The housing shortage in Britain’s capital is so bad that rental prices in London shot up by 11% in 2015, compared to a year earlier.
Basically, the lack of supply and the increasing demand for housing is making property prices soar for buyers and, in turn, those who can’t afford to buy a place are stuck renting. And because there is still a distinct lack of properties available to rent, being a tenant is proving ultra costly.
In fact, according to Homelet data sent to Business Insider, rent in London averaged £1,596 in 2015. Considering the median average salary in the capital is just £30,338, equating to around £1,965 per month after tax, it means Londoners can spend around 80% of their salary on somewhere to stay.
That figure leaves just a paltry £369 for everything other than rent — travel, utility, food. Good luck trying to save cash for a 10% deposit on a house, which incidentally costs on average £531,000 in London according to Office for National Statistics data.
Of course, other cities in the UK also saw a rise in rent because the housing shortage is affecting the whole of the country. For example, seaside commuter city Brighton and Bristol in the west of England saw an 18% year-on-year rise in monthly rent to average £1,078 and £904, respectively.
But this chart provided by Homelet demonstrates how acute the issue is in London:
“Rents in London have continued to rise more quickly than in most areas of the country, but not at quite the pace of 2014,” said Martin Totty, CEO at Homelet’s owner Barbon Insurance Group. “Meanwhile, average rents outside of the capital rose more quickly last year than in 2014.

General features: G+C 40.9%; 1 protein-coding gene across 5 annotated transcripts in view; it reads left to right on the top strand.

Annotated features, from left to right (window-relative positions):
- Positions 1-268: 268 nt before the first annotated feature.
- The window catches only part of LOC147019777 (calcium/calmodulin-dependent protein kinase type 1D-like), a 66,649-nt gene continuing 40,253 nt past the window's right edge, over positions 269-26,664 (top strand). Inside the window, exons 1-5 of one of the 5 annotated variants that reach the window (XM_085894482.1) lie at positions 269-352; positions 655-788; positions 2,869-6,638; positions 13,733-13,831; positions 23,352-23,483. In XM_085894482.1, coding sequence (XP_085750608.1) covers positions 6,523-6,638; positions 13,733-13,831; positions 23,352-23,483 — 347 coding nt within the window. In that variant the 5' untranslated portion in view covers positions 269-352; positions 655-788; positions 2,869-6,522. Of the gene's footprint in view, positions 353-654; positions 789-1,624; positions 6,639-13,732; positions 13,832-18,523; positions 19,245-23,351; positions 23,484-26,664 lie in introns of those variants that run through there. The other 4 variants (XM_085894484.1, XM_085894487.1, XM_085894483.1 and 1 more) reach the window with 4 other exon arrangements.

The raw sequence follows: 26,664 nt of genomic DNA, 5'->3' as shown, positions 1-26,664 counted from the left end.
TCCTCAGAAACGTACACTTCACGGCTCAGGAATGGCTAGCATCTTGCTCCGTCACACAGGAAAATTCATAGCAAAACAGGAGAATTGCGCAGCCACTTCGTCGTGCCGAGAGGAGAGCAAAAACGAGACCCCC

“As a result, we saw a narrowing of the rent inflation gap between London and the regions last year — is this a trend we will see continuing in 2016 from tenants seeking value for money in the private rented sector?”
However, rent is still very high in London and unless prices significantly drop and/or average earnings rise, the average Londoner is going to continue to struggle unless they split the costs by living with a lot of friends or a partner.
Last month, a YouGov poll commissioned by estate agents Knight Frank, showed that a third of Londoners are now prepared to spend 50% of their salary on rent.
Considering you still need to have some money left over for food, bills, and travel — to name just a few things — it’s pretty difficult for Londoners to save up any cash to buy a place.
Price comparison website Gocompare.com revealed in the same month that first-time buyers need a minimum salary of £140,000 ($213,047) to even get on the ladder. This seems pretty impossible considering, as stipulated before, the average London salary hovers around £30,000.
This only leaves young Londoners with the option in somehow earning a lot more, using money from family members or partnering up in an attempt to buy a property.
Young Londoners are already entrenched in being known as “Generation Rent” as rent is increasing, ownership is decreasing, and wages, are just simply not increasing enough to keep up with prices.
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